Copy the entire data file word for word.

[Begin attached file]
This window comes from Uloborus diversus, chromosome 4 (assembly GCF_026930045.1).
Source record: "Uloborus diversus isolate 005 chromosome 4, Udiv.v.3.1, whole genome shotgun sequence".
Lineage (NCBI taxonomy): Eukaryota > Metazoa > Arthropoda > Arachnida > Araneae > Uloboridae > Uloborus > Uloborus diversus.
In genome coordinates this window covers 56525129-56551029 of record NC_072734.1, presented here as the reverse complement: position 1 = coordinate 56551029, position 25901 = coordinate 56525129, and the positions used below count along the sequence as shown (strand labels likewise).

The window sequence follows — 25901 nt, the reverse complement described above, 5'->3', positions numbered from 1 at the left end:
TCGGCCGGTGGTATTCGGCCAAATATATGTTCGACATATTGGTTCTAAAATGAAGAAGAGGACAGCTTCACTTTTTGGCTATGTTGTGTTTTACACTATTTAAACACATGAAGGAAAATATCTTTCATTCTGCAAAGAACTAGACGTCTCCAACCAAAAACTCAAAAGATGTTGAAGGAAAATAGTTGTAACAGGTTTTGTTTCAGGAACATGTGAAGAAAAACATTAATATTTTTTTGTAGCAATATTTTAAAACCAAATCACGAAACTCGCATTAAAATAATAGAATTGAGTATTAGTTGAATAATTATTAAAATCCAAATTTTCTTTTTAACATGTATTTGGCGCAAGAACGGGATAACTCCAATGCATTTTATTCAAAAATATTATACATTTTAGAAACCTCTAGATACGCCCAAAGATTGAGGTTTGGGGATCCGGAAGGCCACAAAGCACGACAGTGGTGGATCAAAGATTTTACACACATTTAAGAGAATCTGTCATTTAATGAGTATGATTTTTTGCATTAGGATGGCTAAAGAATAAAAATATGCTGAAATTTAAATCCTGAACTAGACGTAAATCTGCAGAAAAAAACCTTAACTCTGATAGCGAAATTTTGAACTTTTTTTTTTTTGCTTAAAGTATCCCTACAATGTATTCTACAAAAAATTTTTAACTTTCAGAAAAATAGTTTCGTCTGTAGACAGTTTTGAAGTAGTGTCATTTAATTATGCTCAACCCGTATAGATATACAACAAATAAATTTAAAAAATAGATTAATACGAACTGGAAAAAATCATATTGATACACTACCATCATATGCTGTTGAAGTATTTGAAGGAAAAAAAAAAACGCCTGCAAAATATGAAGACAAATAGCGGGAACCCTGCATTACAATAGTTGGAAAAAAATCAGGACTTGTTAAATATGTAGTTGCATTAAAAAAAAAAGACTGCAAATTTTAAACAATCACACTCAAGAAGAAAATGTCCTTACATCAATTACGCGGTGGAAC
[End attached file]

This window comes from Uloborus diversus, chromosome 4 (assembly GCF_026930045.1).
Source record: "Uloborus diversus isolate 005 chromosome 4, Udiv.v.3.1, whole genome shotgun sequence".
Lineage (NCBI taxonomy): Eukaryota > Metazoa > Arthropoda > Arachnida > Araneae > Uloboridae > Uloborus > Uloborus diversus.
In genome coordinates this window covers 56525129-56551029 of record NC_072734.1, presented here as the reverse complement: position 1 = coordinate 56551029, position 25901 = coordinate 56525129, and the positions used below count along the sequence as shown (strand labels likewise).

The window sequence follows — 25901 nt, the reverse complement described above, 5'->3', positions numbered from 1 at the left end:
TCGGCCGGTGGTATTCGGCCAAATATATGTTCGACATATTGGTTCTAAAATGAAGAAGAGGACAGCTTCACTTTTTGGCTATGTTGTGTTTTACACTATTTAAACACATGAAGGAAAATATCTTTCATTCTGCAAAGAACTAGACGTCTCCAACCAAAAACTCAAAAGATGTTGAAGGAAAATAGTTGTAACAGGTTTTGTTTCAGGAACATGTGAAGAAAAACATTAATATTTTTTTGTAGCAATATTTTAAAACCAAATCACGAAACTCGCATTAAAATAATAGAATTGAGTATTAGTTGAATAATTATTAAAATCCAAATTTTCTTTTTAACATGTATTTGGCGCAAGAACGGGATAACTCCAATGCATTTTATTCAAAAATATTATACATTTTAGAAACCTCTAGATACGCCCAAAGATTGAGGTTTGGGGATCCGGAAGGCCACAAAGCACGACAGTGGTGGATCAAAGATTTTACACACATTTAAGAGAATCTGTCATTTAATGAGTATGATTTTTTGCATTAGGATGGCTAAAGAATAAAAATATGCTGAAATTTAAATCCTGAACTAGACGTAAATCTGCAGAAAAAAACCTTAACTCTGATAGCGAAATTTTGAACTTTTTTTTTTTTGCTTAAAGTATCCCTACAATGTATTCTACAAAAAATTTTTAACTTTCAGAAAAATAGTTTCGTCTGTAGACAGTTTTGAAGTAGTGTCATTTAATTATGCTCAACCCGTATAGATATACAACAAATAAATTTAAAAAATAGATTAATACGAACTGGAAAAAATCATATTGATACACTACCATCATATGCTGTTGAAGTATTTGAAGGAAAAAAAAAAACGCCTGCAAAATATGAAGACAAATAGCGGGAACCCTGCATTACAATAGTTGGAAAAAAATCAGGACTTGTTAAATATGTAGTTGCATTAAAAAAAAAAGACTGCAAATTTTAAACAATCACACTCAAGAAGAAAATGTCCTTACATCAATTACGCGGTGGAAC